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12 Quiet Rituals of Enormously Successful Humans

12 Quiet Rituals of Enormously Successful Humans
May your actions speak louder than your words. May your life preach louder than your lips. May your success be your noise in the end. The result of enormous success is often pretty noisy – lots of people talking, writing and sharing stories about it. The actual process of achieving enormous success, on the other hand, is far more discreet. But it’s this process that happens quietly, behind-the-scenes, that makes all the difference in the world. Marc and I are fortunate enough to know a number of enormously successful human beings. Building upon our recent video blog post on success, here are twelve things the most successful people we know do quietly and diligently: 1. Too many books and courses on personal success act like we’re robots, and completely overlook the enormous power of our emotions. But when we wake up and stress is already upon us – phones ringing, emails and texts dinging, fire alarms going off – you spend the whole day reacting, instead of being proactive. 2. 3. 4. 5. 6.

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10 Rules for Writing About Cops by Joe McKinney « Backspace: The Writers Place Here are some rules that I’ve figured out along the way to help me write about cops. Now I am a cop, so some of these are based on my own experience. Others are based on what I’ve seen work well on the page. The Neuroscience of the Gut People may advise you to listen to your gut instincts: now research suggests that your gut may have more impact on your thoughts than you ever realized. Scientists from the Karolinska Institute in Sweden and the Genome Institute of Singapore led by Sven Pettersson recently reported in the Proceedings of the National Academy of Sciences that normal gut flora, the bacteria that inhabit our intestines, have a significant impact on brain development and subsequent adult behavior. We human beings may think of ourselves as a highly evolved species of conscious individuals, but we are all far less human than most of us appreciate. Scientists have long recognized that the bacterial cells inhabiting our skin and gut outnumber human cells by ten-to-one.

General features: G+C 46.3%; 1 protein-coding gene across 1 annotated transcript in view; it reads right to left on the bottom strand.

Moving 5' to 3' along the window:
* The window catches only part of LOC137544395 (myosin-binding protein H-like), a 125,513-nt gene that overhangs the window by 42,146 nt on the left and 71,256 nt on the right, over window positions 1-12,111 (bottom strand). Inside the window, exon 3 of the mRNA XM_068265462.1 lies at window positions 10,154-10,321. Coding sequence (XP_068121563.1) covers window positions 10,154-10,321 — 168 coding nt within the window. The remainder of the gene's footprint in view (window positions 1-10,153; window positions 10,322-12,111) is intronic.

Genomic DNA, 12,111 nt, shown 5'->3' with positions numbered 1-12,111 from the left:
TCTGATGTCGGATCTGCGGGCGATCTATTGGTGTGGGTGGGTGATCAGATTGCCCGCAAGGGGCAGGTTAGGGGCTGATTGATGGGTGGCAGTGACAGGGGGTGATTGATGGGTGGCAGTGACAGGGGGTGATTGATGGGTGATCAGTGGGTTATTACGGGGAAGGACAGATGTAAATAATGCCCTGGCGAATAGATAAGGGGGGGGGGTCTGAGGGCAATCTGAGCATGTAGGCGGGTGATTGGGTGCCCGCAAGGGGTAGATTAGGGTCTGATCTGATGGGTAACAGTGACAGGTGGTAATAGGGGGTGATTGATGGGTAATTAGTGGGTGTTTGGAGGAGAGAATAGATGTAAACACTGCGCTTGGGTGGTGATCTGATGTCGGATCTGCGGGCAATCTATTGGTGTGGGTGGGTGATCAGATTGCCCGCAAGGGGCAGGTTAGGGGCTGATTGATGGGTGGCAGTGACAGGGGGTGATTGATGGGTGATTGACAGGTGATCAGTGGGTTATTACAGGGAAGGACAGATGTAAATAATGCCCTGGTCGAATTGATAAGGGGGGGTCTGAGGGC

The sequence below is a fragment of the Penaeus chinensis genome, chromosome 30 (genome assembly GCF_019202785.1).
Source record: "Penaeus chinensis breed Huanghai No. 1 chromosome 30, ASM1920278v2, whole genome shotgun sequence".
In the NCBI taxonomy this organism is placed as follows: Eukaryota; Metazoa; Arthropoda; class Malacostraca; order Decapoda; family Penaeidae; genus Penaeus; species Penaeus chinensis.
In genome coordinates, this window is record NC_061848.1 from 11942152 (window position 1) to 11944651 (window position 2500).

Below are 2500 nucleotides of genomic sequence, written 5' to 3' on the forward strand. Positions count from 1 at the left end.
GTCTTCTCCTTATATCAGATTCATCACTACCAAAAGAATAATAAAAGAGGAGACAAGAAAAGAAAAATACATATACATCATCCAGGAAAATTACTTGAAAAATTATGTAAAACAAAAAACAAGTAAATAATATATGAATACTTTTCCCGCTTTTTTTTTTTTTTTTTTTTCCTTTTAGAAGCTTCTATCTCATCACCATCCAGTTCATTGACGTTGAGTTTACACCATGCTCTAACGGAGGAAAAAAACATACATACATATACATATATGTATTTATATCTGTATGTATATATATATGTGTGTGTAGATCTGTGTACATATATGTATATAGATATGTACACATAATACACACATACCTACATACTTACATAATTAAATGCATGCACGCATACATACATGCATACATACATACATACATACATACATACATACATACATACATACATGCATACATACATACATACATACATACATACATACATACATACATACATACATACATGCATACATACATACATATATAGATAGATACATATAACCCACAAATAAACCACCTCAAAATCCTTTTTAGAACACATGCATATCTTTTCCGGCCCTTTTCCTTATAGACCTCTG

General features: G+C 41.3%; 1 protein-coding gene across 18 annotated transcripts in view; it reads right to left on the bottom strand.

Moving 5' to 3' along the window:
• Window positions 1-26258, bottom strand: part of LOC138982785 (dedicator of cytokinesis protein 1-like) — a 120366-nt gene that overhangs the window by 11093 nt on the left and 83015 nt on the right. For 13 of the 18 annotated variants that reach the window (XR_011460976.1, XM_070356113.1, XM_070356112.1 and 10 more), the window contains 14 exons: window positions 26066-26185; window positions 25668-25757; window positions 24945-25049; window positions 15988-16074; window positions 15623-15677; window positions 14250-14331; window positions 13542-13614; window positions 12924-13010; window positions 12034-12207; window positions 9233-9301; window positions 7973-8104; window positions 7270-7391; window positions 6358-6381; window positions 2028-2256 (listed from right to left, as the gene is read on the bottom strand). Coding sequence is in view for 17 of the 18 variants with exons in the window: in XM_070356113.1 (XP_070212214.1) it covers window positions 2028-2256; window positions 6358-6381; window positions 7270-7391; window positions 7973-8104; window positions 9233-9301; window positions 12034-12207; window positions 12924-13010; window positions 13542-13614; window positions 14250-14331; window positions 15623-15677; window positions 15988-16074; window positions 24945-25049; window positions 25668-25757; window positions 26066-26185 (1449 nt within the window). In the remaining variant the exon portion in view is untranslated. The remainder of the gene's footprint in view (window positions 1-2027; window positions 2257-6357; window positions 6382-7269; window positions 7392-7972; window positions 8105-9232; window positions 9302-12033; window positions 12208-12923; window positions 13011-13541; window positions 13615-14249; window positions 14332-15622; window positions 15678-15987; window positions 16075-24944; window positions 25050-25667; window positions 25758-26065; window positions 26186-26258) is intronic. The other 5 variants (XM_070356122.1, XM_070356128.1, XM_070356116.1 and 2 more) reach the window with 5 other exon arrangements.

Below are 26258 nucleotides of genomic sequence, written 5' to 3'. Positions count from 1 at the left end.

The irrational side of change management Most change programs fail, but the odds of success can be greatly improved by taking into account these counterintuitive insights about how employees interpret their environment and choose to act. In 1996, John Kotter published Leading Change. Considered by many to be the seminal work in the field of change management, Kotter’s research revealed that only 30 percent of change programs succeed. Since the book’s release, literally thousands of books and journal articles have been published on the topic, and courses dedicated to managing change are now part of many major MBA programs. Yet in 2008, a McKinsey survey of 3,199 executives around the world found, as Kotter did, that only one transformation in three succeeds. Other studies over the past ten years reveal remarkably similar results.

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W.L. Ripley: How To Create a Series Character - Brash Books W.L. Ripley is the author of two critically-acclaimed series of crime novels — four books featuring ex-professional football player Wyatt Storme and four books about ex-Secret Service agent Cole Springer. His latest novel is Storme Warning, a stunning new mystery/thriller that we’re publishing in February. We will also be re-releasing Ripley’s other books through 2015 and early 2016. Wyatt Storme evolved from a love of mystery characters like Travis McGee, Spenser, and the protagonists of Elmore Leonard’s many novels.

Suggestions for Managing Disruptive Students :Educational Strategies Regardless of whether you're a veteran teacher or just starting down your career path as an educator, it's critical that you constantly improve your classroom management techniques. As you'll come to realize quite quickly, a classroom is an extremely dynamic environment with constantly changing needs. With this in mind, you're bound to experience new challenges posed to your learning environment and teaching style by some of the students in your class. While this can be daunting, developing steadfast, proven methods for dealing with disruptions can help you neutralize problems before they get out of hand. Take a look at these suggestions for managing disruptive students and consider putting them into practice in your own classroom. Acknowledge the Behavior It's natural enough to think that ignoring a given behavior from a disruptive student is a good move, but it isn't going to rectify the situation.